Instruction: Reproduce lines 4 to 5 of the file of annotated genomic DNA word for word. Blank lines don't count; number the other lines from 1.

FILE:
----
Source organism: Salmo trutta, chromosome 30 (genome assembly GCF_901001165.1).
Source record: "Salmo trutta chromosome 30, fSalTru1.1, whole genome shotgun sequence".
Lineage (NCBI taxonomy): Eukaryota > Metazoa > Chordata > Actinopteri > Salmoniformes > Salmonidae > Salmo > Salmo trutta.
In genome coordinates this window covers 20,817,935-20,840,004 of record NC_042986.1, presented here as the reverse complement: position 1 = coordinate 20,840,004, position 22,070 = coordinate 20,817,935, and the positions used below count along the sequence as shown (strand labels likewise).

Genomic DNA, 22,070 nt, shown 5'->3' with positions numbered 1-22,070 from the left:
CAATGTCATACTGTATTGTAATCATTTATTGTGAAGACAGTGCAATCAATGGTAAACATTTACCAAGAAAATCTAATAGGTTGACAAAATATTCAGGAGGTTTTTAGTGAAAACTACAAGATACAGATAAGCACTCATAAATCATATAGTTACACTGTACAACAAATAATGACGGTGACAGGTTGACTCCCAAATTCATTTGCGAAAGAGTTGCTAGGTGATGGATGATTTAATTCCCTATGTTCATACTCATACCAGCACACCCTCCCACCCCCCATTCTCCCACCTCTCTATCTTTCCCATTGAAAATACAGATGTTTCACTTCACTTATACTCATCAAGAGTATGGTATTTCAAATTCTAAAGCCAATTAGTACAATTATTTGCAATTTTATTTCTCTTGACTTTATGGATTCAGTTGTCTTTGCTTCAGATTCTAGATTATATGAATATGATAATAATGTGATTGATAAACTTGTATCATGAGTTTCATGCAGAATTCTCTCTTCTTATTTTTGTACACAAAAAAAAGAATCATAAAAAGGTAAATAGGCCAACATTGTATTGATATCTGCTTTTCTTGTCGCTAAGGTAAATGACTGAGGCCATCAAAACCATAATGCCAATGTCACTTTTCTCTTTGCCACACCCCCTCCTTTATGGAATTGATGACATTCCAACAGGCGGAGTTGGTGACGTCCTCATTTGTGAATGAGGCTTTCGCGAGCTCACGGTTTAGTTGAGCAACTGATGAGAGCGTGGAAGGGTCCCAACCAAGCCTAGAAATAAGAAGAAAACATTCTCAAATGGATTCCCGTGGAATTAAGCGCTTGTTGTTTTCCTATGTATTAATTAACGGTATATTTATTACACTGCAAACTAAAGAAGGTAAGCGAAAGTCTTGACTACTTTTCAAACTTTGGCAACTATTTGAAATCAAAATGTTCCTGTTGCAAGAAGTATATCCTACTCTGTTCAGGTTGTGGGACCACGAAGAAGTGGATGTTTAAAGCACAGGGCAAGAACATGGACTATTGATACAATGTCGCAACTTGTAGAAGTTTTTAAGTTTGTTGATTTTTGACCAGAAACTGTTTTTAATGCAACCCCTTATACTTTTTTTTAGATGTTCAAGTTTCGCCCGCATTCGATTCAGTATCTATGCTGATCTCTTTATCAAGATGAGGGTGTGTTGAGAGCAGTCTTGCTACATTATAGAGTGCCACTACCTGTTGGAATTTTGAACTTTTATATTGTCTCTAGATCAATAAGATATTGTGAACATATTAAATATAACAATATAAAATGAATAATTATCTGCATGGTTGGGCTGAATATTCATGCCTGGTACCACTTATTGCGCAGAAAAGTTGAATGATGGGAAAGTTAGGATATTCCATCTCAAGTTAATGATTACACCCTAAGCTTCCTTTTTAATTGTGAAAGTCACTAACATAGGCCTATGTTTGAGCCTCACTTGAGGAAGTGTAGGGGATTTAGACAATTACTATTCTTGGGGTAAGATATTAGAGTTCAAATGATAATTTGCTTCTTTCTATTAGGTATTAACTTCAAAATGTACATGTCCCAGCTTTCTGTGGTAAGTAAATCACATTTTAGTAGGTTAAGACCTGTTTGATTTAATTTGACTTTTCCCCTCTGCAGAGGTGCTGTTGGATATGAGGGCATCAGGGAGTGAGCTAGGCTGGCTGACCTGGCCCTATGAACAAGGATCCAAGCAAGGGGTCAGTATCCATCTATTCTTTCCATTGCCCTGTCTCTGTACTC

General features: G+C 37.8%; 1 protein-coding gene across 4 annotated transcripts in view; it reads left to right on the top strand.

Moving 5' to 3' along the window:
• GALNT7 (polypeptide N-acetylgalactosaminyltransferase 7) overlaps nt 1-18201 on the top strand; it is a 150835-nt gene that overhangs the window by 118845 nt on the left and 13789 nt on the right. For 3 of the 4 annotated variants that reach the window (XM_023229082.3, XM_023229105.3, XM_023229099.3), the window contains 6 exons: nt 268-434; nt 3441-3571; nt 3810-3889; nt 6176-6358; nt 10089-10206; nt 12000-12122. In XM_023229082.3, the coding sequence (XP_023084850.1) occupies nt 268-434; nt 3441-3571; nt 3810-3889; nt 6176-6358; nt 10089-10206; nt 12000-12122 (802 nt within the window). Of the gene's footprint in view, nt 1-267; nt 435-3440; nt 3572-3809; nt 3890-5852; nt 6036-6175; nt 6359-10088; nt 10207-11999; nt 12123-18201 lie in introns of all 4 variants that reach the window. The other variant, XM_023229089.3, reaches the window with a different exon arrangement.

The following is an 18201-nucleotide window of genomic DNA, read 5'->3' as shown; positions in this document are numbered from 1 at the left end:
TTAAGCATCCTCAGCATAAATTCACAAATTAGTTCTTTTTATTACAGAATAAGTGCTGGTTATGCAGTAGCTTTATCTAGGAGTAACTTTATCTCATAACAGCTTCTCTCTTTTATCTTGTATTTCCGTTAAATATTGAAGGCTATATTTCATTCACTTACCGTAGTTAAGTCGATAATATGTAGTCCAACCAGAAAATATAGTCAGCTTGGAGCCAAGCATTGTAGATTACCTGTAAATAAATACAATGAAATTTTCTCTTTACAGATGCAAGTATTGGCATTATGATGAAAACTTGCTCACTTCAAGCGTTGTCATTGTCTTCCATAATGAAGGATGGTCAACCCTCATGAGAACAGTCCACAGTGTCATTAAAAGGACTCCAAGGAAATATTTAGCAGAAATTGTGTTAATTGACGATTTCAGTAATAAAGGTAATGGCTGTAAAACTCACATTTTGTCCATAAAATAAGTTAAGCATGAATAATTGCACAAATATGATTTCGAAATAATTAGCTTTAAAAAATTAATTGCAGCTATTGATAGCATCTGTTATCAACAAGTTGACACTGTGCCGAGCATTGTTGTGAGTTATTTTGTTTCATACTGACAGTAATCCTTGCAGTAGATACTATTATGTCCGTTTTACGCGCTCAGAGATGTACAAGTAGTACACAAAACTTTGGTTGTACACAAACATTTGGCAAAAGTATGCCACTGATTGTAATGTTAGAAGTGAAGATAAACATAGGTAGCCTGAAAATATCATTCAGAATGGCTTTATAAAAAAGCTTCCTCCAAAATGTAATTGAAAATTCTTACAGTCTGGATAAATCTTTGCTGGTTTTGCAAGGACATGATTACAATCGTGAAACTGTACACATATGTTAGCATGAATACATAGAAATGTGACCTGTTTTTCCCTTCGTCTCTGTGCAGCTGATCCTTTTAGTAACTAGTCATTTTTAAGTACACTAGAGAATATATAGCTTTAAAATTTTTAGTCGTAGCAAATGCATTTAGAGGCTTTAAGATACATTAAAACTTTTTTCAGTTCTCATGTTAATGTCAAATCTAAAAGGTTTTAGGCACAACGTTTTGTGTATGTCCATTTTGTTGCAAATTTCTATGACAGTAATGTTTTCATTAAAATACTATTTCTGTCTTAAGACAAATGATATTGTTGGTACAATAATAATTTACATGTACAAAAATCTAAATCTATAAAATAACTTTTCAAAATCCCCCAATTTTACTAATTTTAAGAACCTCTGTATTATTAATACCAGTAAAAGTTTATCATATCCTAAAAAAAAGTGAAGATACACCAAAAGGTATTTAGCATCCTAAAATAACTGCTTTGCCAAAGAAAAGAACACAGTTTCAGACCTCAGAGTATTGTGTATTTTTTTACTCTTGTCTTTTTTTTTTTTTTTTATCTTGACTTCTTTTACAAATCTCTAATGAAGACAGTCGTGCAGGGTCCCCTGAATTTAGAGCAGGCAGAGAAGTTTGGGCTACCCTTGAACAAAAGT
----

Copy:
In genome coordinates this window covers 20,817,935-20,840,004 of record NC_042986.1, presented here as the reverse complement: position 1 = coordinate 20,840,004, position 22,070 = coordinate 20,817,935, and the positions used below count along the sequence as shown (strand labels likewise).

Genomic DNA, 22,070 nt, shown 5'->3' with positions numbered 1-22,070 from the left: